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Native American Tribes Excluded from California’s Cannabis Market May Start Rival Industry

Under the state’s current regulations, tribes would have to sacrifice their self-governance in order to obtain cannabis licenses.

by Chris Moore

Native American tribal leaders are threatening to create rival canna-businesses that operate outside of California's legal industry after attempts to negotiate for fair participation broke down last year.

The U.S. government recognizes tribes as sovereign nations, responsible for their own self-government, but tribes would have to sacrifice this right in order to obtain cannabis licenses in the Golden State. To be eligible for state cannabis licenses, tribal leaders would be forced "to give up their rights to act as governments, with regard to cannabis," tribal attorney Mark Levitan told the Washington Post.

Last year, as California officials drafted the regulations governing the state's adult-use cannabis industry, tribal leaders attempted to negotiate a deal allowing them to start state-legal canna-businesses on their own lands. The parties failed to strike an agreement by the legalization deadline of January 1st, and the current regulations now require tribes to waive their "sovereign immunity" if they want to apply for a state cannabis license. Without a license, the tribes are not officially allowed to grow, process, or sell cannabis legally within the state.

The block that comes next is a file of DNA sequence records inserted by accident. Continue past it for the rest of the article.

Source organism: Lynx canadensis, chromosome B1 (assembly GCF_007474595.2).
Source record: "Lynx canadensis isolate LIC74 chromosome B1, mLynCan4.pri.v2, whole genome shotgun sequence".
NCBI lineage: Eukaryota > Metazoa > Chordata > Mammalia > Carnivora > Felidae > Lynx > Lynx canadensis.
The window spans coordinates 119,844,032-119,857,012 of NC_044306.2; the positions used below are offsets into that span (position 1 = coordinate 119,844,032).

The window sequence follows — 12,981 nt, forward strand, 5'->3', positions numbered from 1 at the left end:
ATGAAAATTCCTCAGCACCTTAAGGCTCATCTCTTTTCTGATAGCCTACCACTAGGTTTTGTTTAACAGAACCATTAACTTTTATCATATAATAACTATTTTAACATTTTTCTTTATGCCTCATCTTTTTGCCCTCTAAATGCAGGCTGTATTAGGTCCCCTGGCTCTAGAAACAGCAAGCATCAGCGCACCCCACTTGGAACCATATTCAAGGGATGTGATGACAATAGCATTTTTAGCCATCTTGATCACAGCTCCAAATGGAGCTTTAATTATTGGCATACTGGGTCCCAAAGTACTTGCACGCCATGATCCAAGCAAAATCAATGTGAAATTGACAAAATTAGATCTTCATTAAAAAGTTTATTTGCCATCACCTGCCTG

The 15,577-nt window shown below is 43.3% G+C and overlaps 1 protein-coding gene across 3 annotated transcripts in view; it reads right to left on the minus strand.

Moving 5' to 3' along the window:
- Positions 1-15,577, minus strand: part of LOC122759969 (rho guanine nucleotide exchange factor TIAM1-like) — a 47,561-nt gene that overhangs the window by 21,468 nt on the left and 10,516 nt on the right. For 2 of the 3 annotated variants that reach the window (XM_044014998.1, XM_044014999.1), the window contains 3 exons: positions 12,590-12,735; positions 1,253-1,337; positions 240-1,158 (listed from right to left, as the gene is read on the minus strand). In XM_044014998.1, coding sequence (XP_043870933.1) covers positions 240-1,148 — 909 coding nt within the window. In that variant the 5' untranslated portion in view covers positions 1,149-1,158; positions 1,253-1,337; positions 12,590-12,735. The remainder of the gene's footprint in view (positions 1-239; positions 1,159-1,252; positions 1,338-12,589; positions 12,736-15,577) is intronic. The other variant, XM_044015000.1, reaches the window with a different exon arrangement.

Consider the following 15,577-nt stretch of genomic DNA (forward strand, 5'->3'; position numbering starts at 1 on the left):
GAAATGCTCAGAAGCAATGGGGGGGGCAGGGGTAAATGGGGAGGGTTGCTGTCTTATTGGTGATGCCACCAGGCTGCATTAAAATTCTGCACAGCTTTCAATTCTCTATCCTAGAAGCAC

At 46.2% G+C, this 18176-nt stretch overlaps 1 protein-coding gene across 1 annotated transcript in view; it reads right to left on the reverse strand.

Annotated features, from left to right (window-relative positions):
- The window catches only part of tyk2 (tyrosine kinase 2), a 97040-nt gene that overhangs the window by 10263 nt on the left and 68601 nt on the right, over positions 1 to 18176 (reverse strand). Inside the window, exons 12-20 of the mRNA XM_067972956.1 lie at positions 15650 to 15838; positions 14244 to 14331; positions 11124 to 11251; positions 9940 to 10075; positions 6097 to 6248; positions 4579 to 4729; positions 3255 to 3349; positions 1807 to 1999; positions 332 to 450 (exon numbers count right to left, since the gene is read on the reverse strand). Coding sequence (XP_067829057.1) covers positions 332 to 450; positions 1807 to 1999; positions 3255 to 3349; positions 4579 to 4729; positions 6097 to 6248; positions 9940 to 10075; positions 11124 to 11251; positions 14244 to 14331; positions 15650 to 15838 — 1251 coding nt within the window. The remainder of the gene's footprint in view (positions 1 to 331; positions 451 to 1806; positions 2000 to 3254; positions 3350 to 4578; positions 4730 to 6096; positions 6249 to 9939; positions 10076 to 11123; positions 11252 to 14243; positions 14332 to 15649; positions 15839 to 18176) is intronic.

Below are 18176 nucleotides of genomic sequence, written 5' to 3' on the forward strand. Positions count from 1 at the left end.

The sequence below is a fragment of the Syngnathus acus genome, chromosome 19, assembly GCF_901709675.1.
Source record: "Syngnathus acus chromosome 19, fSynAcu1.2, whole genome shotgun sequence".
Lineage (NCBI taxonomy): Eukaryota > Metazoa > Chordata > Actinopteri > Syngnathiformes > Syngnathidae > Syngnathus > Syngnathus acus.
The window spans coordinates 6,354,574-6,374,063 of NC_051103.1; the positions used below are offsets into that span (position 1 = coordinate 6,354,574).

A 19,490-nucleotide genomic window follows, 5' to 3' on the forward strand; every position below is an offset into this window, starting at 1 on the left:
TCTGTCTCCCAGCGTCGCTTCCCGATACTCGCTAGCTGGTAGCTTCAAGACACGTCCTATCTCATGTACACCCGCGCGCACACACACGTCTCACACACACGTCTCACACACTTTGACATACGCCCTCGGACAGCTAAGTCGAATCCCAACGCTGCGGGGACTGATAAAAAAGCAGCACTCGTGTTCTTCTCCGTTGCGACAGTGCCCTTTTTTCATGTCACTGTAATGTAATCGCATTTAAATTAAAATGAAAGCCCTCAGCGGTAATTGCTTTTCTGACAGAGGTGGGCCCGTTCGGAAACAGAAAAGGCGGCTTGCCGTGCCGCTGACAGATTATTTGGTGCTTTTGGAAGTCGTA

The tribes are not beholden to state law, however, and the California Native American Cannabis Association recently wrote a letter to state officials warning that tribes have the right "to engage in commercial cannabis activities through our own inherent sovereign authority," the Washington Post reports. The letter also advises that if tribes did launch their own cannabis companies outside of the state-regulated market, "the state will have no jurisdiction to enforce its cannabis laws and regulations on tribal lands."

The prospect of entering the lucrative cannabis industry has attracted the interest of several Native American tribes throughout the country. In some states, tribal leaders have reached agreements with state authorities allowing them to start up legal marijuana operations. In Washington, seven tribes currently have cannabis agreements with state officials, and other tribes are negotiating similar agreements. And last year, Nevada legislators passed SB 375, a bill allowing tribes to legally transport cannabis between their reservations and the rest of the state.

After the passage of SB 375, industry analysts predicted a green rush for Nevada's tribes, but as usual, the federal prohibition of cannabis has put a damper on this potential growth. Despite being sovereign nations, all Native Americans are still subject to federal law.

In 2014, the Department of Justice issued the Wilkinson Memo, advising federal prosecutors and law enforcement that tribal lands were still subject to federal cannabis laws. Until legislation that protects cannabis operations from federal intervention are enacted, tribes are stuck in a legal grey zone between state legality and federal prohibition.


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Chris Moore is a New York-based writer who has written for Mass Appeal while also mixing records and producing electronic music.



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